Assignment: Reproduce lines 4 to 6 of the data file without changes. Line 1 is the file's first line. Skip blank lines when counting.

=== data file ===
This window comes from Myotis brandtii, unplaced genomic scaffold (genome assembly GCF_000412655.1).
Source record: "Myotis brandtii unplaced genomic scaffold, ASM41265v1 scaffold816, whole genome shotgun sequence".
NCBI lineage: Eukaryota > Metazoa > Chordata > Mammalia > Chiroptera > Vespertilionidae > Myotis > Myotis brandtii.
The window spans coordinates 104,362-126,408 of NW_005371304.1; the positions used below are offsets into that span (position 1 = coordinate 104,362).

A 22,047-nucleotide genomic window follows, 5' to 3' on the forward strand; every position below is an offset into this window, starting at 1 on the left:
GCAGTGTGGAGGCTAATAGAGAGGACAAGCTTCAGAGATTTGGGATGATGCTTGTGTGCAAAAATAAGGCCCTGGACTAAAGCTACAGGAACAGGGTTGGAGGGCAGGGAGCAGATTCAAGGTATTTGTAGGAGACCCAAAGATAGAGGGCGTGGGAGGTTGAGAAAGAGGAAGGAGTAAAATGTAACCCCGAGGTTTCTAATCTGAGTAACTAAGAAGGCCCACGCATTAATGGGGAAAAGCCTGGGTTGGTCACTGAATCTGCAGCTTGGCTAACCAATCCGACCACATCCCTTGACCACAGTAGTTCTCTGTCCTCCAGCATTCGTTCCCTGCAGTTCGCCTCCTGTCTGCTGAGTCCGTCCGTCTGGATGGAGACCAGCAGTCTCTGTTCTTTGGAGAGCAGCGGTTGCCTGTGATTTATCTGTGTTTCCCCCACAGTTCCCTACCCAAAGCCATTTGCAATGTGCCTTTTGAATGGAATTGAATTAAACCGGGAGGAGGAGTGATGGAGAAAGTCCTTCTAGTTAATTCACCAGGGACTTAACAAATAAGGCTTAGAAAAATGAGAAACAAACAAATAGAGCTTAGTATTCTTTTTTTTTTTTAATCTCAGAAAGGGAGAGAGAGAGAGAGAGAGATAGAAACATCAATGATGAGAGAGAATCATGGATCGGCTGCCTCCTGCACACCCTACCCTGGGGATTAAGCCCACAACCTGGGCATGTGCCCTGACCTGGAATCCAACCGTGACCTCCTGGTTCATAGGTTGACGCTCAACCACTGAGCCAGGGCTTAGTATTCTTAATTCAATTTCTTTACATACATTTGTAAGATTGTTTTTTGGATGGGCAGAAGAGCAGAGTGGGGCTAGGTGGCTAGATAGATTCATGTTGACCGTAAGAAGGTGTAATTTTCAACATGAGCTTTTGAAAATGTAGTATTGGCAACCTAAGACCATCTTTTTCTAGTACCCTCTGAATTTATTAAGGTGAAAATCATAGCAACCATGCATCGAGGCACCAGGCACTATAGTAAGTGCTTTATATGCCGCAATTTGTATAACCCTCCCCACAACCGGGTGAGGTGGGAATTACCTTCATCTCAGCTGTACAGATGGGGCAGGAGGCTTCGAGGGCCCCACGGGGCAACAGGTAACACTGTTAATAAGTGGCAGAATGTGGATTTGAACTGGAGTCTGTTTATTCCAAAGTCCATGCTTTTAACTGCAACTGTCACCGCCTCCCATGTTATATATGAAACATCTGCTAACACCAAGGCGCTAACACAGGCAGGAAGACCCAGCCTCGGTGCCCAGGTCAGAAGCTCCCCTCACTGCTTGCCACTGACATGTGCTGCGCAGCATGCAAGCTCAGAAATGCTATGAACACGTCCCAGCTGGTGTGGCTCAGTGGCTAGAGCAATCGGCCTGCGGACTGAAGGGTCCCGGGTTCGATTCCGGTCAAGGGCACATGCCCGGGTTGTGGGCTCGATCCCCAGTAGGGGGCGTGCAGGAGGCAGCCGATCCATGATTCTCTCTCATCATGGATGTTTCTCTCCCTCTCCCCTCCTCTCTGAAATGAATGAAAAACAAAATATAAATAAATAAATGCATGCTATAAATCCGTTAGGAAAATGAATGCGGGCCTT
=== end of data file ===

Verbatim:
The window spans coordinates 104,362-126,408 of NW_005371304.1; the positions used below are offsets into that span (position 1 = coordinate 104,362).

A 22,047-nucleotide genomic window follows, 5' to 3' on the forward strand; every position below is an offset into this window, starting at 1 on the left:
GCAGTGTGGAGGCTAATAGAGAGGACAAGCTTCAGAGATTTGGGATGATGCTTGTGTGCAAAAATAAGGCCCTGGACTAAAGCTACAGGAACAGGGTTGGAGGGCAGGGAGCAGATTCAAGGTATTTGTAGGAGACCCAAAGATAGAGGGCGTGGGAGGTTGAGAAAGAGGAAGGAGTAAAATGTAACCCCGAGGTTTCTAATCTGAGTAACTAAGAAGGCCCACGCATTAATGGGGAAAAGCCTGGGTTGGTCACTGAATCTGCAGCTTGGCTAACCAATCCGACCACATCCCTTGACCACAGTAGTTCTCTGTCCTCCAGCATTCGTTCCCTGCAGTTCGCCTCCTGTCTGCTGAGTCCGTCCGTCTGGATGGAGACCAGCAGTCTCTGTTCTTTGGAGAGCAGCGGTTGCCTGTGATTTATCTGTGTTTCCCCCACAGTTCCCTACCCAAAGCCATTTGCAATGTGCCTTTTGAATGGAATTGAATTAAACCGGGAGGAGGAGTGATGGAGAAAGTCCTTCTAGTTAATTCACCAGGGACTTAACAAATAAGGCTTAGAAAAATGAGAAACAAACAAATAGAGCTTAGTATTCTTTTTTTTTTTTAATCTCAGAAAGGGAGAGAGAGAGAGAGAGAGATAGAAACATCAATGATGAGAGAGAATCATGGATCGGCTGCCTCCTGCACACCCTACCCTGGGGATTAAGCCCACAACCTGGGCATGTGCCCTGACCTGGAATCCAACCGTGACCTCCTGGTTCATAGGTTGACGCTCAACCACTGAGCCAGGGCTTAGTATTCTTAATTCAATTTCTTTACATACATTTGTAAGATTGTTTTTTGGATGGGCAGAAGAGCAGAGTGGGGCTAGGTGGCTAGATAGATTCATGTTGACCGTAAGAAGGTGTAATTTTCAACATGAGCTTTTGAAAATGTAGTATTGGCAACCTAAGACCATCTTTTTCTAGTACCCTCTGAATTTATTAAGGTGAAAATCATAGCAACCATGCATCGAGGCACCAGGCACTATAGTAAGTGCTTTATATGCCGCAATTTGTATAACCCTCCCCACAACCGGGTGAGGTGGGAATTACCTTCATCTCAGCTGTACAGATGGGGCAGGAGGCTTCGAGGGCCCCACGGGGCAACAGGTAACACTGTTAATAAGTGGCAGAATGTGGATTTGAACTGGAGTCTGTTTATTCCAAAGTCCATGCTTTTAACTGCAACTGTCACCGCCTCCCATGTTATATATGAAACATCTGCTAACACCAAGGCGCTAACACAGGCAGGAAGACCCAGCCTCGGTGCCCAGGTCAGAAGCTCCCCTCACTGCTTGCCACTGACATGTGCTGCGCAGCATGCAAGCTCAGAAATGCTATGAACACGTCCCAGCTGGTGTGGCTCAGTGGCTAGAGCAATCGGCCTGCGGACTGAAGGGTCCCGGGTTCGATTCCGGTCAAGGGCACATGCCCGGGTTGTGGGCTCGATCCCCAGTAGGGGGCGTGCAGGAGGCAGCCGATCCATGATTCTCTCTCATCATGGATGTTTCTCTCCCTCTCCCCTCCTCTCTGAAATGAATGAAAAACAAAATATAAATAAATAAATGCATGCTATAAATCCGTTAGGAAAATGAATGCGGGCCTT